Sadly, British Jews are too timid to have ever asked the Queen to address her father’s encouragement that German Jews be doomed to their fate. She is regarded a saint and therefore her father was one as well.
None of this means that British Jews do not have a lot to be grateful for.
With the exception of the United States, no other country in the world has provided its Jewish community with such a prolonged period of security and equality, from their political emancipation thanks to the Jews Relief Act of 1858, and allowed them to prosper and succeed. But that was thanks to reform-minded politicians and the general decency and commonsense of British society. Not the royals.
And then of course there is the 70-year royal boycott of Israel, for which the mandarins of the Foreign Office should shoulder most of the blame. But if the Queen and other members of her family ever felt it was incongruous that they should be sent on visits to all manner of dictatorships and despotism, but never to Israel, we have no indication.
Considering its size - less than half-a-percent of the population - the contribution of British Jews to their homeland in just about every field (with the sad exception of sport) is beyond any imaginable proportion. Why would a community of citizens in a veteran democracy, who have integrated so successfully, feel they still need the affirmation of any one individual or family? Even if you think the royal family is generally a good thing, what has it got to do with the self-confidence of British Jews?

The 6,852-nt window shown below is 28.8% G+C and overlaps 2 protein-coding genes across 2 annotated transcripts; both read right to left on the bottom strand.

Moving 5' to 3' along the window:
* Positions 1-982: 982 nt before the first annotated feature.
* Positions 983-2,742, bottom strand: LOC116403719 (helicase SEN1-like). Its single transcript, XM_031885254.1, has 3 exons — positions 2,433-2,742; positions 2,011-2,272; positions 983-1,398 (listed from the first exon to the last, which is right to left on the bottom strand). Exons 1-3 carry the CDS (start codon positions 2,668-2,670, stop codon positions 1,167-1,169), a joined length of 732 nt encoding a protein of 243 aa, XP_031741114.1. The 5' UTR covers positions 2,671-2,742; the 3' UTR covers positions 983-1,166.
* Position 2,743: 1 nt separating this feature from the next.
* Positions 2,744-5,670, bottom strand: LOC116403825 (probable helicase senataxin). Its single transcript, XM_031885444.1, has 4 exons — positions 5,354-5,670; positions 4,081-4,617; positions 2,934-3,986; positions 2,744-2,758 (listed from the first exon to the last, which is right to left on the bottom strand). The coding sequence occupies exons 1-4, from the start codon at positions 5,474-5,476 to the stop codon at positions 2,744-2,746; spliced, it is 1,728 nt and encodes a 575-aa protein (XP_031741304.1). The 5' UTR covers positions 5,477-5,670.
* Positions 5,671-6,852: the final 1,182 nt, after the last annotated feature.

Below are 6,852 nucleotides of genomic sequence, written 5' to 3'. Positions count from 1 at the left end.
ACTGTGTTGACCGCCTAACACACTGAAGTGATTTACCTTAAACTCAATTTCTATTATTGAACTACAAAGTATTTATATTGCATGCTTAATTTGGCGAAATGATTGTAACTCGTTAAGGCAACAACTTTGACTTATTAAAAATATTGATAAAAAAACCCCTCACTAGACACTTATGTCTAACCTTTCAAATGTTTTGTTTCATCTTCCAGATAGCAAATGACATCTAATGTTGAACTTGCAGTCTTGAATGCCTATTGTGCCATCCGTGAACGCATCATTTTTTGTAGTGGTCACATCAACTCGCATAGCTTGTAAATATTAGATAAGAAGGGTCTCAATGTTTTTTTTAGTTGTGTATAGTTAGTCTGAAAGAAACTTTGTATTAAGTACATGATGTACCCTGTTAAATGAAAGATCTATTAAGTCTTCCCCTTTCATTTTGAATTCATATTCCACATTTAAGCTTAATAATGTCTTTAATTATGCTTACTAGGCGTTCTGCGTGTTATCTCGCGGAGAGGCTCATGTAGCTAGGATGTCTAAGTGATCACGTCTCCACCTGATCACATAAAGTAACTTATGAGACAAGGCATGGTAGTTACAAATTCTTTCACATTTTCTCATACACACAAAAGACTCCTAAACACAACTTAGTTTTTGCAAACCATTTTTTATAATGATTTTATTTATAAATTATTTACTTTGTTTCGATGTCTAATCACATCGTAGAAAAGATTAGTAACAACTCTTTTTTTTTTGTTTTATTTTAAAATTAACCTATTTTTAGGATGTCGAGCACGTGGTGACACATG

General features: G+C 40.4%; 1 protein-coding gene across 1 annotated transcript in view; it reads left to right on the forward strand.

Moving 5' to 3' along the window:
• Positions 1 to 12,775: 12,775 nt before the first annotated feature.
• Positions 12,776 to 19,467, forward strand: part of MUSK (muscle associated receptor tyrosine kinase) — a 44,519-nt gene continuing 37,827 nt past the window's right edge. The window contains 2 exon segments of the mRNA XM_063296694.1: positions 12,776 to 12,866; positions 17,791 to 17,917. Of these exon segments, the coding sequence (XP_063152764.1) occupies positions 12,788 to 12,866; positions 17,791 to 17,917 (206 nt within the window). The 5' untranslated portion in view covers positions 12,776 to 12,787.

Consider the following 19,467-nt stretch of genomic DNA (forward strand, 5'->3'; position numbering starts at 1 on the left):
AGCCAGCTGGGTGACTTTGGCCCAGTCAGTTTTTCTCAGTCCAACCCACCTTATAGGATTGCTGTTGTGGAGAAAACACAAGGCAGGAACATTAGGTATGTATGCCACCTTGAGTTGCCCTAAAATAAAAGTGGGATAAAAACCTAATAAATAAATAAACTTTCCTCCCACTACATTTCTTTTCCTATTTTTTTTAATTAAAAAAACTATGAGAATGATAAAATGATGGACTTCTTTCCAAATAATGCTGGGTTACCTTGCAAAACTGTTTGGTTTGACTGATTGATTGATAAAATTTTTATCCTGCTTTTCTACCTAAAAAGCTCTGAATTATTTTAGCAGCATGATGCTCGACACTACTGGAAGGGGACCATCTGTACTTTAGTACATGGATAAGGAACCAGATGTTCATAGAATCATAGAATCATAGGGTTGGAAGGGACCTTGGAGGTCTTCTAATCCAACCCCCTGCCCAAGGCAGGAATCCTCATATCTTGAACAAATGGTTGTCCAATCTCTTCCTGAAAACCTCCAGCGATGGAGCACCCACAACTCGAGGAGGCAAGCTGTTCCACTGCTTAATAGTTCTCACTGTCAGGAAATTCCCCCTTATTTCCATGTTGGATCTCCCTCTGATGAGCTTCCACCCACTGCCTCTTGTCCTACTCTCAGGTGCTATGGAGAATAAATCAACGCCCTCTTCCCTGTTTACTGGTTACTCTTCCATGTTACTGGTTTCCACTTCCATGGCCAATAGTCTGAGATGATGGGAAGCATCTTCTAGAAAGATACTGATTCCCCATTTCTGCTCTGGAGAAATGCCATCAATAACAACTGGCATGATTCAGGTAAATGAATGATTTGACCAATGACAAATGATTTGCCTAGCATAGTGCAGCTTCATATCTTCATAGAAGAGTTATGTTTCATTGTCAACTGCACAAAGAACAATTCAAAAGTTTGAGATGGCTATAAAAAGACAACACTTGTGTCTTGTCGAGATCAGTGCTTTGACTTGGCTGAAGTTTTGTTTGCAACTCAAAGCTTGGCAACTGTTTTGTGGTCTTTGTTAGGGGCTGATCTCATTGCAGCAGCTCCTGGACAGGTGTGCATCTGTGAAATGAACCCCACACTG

The columnist Daniel Finkelstein, or as perhaps we should refer to him in this context, Baron Finkelstein of Pinner, wrote in 2014 in the Jewish Chronicle that, “My grandmother used to say: ‘While the Queen is safe in Buckingham Palace, we're safe in Hendon Central.’ This is a rather good summary of my political philosophy."
I can understand why Jews of the generation that had seen the breakdown of statehood in Europe that lead to the Holocaust derived a sense of security from the stability of Britain’s ancient establishment. But I find it desperately sad that this is the political philosophy of a brilliant thinker and writer, barely a decade older than me, like Finkelstein. Especially as I know that he perfectly encapsulated how the massive majority of British Jews feel.
We have so much to be proud of, and every right, to feel secure in Britain. We should never ever feel we need anyone, not even a prince, to reassure us of that.